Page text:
Debate over past fines heats up State Senate race
by Andrew Shilling
Aug 12, 2014 | 431 views | 0 0 comments | 1 1 recommendations | email to a friend | print
In what was already a heated Democratic primary race in the 11th District in the State Senate in northeast Queens, incumbent state senator Tony Avella is calling on the city to put a lien on his challenger's campaign accounts over unpaid violations relating to illegal posters.

Avella recently called on the city's Corporation Counsel to place a lien on former comptroller and challenger John Liu’s current campaign accounts to collect $500,000 in unpaid violations with the city stemming from 7,000 illegal campaign posters during Liu's 2009 bid for comptroller.

Avella said if Corporation Counsel fails to enforce the lien, he will introduce legislation in the State Senate making it explicitly clear that municipal authorities can enforce administrative judgement against both candidates and their campaigns.

"This measure sends a strong one-two punch to all candidates running for elective office - those who blatantly ignore the law and refuse to oblige will be held accountable," Avella said in a statement. "We intend to use whatever legal means necessary to protect city taxpayers at all costs."

Liu has consistently argued that he is still challenging the fines through a legal process. He also shot back at Avella for using his government office to introduce legislation that would seemingly benefit his campaign.

“It's deeply disappointing that Senator Avella would use his governmental office and taxpayer-funded staff to launch a political attack,” Liu said. “This flagrant misuse of government resources should be fully investigated by the appropriate authorities to expose any and all ethical violations.”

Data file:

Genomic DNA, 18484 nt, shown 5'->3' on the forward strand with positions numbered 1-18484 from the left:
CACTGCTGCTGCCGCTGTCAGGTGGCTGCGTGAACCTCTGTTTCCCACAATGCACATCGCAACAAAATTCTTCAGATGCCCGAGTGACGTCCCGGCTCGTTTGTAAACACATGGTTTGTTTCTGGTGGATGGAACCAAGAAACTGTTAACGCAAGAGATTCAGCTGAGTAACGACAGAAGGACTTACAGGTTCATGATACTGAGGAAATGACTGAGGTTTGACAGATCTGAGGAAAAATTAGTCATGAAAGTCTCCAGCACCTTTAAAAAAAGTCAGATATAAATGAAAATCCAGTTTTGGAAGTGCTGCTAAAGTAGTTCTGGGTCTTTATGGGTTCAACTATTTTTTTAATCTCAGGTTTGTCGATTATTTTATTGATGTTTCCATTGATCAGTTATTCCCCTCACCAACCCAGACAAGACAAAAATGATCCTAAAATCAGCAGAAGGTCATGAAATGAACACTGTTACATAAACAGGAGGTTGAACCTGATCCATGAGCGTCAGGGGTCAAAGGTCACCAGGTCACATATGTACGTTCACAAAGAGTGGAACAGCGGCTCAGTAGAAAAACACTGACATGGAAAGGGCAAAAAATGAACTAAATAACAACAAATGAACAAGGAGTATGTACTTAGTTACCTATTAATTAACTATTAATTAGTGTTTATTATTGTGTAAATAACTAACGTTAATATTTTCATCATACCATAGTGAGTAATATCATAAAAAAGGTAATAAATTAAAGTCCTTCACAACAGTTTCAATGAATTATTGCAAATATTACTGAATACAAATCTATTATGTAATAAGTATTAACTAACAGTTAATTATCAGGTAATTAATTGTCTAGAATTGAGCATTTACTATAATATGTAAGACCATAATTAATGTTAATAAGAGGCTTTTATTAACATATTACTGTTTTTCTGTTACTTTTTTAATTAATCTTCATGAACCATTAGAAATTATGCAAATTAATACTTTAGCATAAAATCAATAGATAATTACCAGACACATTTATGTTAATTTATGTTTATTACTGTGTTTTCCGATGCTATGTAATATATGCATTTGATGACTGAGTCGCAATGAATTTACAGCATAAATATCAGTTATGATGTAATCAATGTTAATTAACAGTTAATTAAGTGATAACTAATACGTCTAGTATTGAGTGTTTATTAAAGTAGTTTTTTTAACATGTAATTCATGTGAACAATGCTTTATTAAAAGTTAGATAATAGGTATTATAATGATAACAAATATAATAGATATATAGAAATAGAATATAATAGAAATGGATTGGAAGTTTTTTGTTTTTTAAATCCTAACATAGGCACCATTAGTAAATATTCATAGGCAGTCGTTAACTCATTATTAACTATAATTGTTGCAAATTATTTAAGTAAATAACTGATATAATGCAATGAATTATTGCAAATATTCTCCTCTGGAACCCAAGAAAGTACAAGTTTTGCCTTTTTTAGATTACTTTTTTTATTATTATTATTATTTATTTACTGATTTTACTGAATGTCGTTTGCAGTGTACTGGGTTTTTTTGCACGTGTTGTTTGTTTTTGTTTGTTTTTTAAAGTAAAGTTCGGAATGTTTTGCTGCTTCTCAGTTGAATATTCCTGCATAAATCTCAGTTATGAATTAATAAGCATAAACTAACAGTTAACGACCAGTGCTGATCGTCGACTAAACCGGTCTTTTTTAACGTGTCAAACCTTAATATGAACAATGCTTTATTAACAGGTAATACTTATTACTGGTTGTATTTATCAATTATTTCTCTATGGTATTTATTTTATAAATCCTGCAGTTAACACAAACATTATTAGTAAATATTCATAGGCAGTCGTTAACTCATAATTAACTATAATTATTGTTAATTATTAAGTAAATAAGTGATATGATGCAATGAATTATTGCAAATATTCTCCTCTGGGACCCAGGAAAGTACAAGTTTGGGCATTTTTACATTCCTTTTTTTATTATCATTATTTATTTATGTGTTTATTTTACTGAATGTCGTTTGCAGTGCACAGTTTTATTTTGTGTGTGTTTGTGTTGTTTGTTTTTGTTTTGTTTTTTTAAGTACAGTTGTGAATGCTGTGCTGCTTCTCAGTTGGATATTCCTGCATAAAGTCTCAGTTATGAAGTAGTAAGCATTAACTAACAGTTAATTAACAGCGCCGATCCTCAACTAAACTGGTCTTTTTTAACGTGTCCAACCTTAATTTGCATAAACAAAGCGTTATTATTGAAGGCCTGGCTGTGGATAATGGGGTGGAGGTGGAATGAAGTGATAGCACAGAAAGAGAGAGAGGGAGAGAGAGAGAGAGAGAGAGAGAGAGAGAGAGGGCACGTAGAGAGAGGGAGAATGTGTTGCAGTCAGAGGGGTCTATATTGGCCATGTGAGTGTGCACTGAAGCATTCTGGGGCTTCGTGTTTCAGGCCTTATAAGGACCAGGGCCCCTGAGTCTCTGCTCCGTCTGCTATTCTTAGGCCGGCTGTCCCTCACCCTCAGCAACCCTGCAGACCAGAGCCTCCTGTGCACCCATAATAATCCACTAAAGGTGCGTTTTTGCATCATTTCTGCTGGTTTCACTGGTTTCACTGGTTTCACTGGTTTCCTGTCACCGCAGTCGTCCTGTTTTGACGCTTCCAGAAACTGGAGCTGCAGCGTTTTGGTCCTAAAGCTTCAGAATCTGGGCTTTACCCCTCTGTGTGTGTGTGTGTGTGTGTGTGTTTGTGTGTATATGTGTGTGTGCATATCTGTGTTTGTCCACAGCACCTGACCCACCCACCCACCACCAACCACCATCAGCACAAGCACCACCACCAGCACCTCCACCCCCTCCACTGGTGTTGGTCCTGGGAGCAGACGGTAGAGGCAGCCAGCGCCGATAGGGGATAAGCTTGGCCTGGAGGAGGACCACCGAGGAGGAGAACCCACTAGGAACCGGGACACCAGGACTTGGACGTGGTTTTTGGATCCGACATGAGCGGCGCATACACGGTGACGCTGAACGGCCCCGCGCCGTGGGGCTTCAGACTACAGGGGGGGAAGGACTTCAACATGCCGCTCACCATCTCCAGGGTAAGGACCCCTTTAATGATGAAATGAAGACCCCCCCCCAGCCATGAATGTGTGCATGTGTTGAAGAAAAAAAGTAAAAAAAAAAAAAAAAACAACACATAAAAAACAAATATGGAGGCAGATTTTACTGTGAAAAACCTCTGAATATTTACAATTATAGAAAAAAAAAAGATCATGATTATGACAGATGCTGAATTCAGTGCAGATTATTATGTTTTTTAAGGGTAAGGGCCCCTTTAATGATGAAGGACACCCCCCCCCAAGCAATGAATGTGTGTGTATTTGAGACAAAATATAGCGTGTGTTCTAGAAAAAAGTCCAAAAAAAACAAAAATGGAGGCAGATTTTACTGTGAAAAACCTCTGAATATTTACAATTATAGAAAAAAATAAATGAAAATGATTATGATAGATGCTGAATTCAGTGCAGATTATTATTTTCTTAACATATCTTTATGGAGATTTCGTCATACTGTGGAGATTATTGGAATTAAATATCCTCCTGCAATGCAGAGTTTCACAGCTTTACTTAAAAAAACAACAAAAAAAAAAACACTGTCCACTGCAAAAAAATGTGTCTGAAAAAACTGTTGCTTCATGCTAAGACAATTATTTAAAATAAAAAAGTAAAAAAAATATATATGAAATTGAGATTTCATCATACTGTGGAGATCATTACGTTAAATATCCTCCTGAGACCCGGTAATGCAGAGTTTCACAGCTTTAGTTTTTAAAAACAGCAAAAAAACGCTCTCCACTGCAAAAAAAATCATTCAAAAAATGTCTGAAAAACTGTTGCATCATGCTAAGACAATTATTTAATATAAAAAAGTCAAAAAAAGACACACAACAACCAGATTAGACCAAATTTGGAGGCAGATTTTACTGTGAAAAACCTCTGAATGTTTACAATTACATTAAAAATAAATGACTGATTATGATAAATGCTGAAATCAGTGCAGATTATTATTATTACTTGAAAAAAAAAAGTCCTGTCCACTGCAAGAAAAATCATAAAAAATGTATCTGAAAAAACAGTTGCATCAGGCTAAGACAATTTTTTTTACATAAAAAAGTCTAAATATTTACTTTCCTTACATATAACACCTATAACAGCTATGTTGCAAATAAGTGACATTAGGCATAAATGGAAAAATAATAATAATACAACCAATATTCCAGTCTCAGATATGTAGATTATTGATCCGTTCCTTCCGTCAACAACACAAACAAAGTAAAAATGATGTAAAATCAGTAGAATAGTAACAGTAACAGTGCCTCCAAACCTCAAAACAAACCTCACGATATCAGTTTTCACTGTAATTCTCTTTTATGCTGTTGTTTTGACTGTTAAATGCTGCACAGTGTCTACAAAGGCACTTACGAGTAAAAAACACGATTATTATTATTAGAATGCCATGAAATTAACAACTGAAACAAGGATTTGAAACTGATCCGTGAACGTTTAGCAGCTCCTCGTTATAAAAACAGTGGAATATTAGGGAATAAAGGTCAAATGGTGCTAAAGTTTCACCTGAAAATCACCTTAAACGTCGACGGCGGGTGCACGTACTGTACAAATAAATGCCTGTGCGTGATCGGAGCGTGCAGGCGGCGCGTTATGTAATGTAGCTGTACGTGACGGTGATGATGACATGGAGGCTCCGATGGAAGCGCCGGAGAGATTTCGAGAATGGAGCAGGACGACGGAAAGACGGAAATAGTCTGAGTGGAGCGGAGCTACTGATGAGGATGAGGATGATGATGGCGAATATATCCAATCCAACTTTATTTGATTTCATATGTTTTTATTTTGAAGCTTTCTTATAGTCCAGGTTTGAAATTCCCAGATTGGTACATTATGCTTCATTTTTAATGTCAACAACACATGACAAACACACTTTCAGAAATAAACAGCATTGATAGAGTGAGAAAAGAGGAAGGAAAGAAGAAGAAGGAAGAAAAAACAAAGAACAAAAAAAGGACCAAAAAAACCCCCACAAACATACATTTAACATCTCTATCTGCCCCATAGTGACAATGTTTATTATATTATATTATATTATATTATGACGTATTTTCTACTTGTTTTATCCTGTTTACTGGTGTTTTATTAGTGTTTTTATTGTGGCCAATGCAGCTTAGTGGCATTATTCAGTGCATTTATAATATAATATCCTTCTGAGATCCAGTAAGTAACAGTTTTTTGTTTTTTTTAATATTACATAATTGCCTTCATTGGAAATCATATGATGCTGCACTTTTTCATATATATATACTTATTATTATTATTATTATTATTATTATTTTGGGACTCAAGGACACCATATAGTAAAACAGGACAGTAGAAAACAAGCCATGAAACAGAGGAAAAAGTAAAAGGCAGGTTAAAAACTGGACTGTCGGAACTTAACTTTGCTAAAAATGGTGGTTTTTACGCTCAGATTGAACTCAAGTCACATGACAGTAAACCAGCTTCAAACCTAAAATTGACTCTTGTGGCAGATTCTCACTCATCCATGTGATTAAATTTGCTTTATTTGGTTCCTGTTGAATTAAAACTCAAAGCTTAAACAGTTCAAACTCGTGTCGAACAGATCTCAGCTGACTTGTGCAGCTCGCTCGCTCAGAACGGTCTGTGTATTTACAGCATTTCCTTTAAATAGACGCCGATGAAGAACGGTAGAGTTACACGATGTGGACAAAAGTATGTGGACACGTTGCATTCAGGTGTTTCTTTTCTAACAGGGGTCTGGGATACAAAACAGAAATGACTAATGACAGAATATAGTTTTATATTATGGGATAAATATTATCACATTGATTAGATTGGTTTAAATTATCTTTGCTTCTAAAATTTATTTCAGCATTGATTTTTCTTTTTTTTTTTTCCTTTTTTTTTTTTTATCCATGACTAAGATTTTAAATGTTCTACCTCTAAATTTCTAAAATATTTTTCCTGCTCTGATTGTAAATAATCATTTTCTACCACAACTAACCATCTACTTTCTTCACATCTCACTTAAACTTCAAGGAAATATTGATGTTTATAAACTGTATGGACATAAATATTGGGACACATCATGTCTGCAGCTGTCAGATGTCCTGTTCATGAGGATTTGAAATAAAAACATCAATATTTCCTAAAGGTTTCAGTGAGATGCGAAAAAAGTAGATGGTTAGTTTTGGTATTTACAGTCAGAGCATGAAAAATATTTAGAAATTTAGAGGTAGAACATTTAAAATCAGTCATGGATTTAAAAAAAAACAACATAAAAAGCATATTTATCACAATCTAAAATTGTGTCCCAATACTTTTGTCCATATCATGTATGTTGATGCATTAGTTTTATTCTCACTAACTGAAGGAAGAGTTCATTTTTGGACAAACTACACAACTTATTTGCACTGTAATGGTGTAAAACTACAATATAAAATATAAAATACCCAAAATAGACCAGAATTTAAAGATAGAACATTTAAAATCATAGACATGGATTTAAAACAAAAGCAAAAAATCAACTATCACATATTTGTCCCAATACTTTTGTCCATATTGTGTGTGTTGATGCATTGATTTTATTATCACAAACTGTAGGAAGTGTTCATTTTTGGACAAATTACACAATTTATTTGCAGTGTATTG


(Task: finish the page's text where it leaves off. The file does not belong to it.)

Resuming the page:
Liu countered with a complaint filed with the New York Joint Commission on Public Ethics calling for the Senator to release all internal correspondence between his government office and campaign operations relating to the proposed legislation.

He said it is necessary “so the people of our district can see how he is spending their hard-earned tax dollars for his own politically motivated reasons.”

Liu cited both the Civil Services Law, stating that no person should use their authority to interfere with an election, as well as the Public Officers Law, which prohibits state employees from using their position for personal gain.

Avella says he has not violated any law, as his proposed bill would not be introduced until next year.

“This is just a matter of camouflage of the fact that he owes a half-million dollars in fines to the City of New York,” Avella said.

Liu added that he didn't believe Avella's bill would ever have a chance at becoming law.

“The state legislature is not in session any longer,” said Liu. “There is no Assembly bill, so this, like many of Avella’s introductions, has no chance of seeing the light of day.”

A Liu staffer clarified that his campaign's objections were focused on the press release Avella sent out because “it is a use of government resources.”

“If you think about what Tony’s saying, that it can’t be introduced until next year, that proves that it was just done for the purpose of this campaign,” the staffer added. “He’s saying 'I’m using governmental resources to orchestrate a political hit on my opponent.'”

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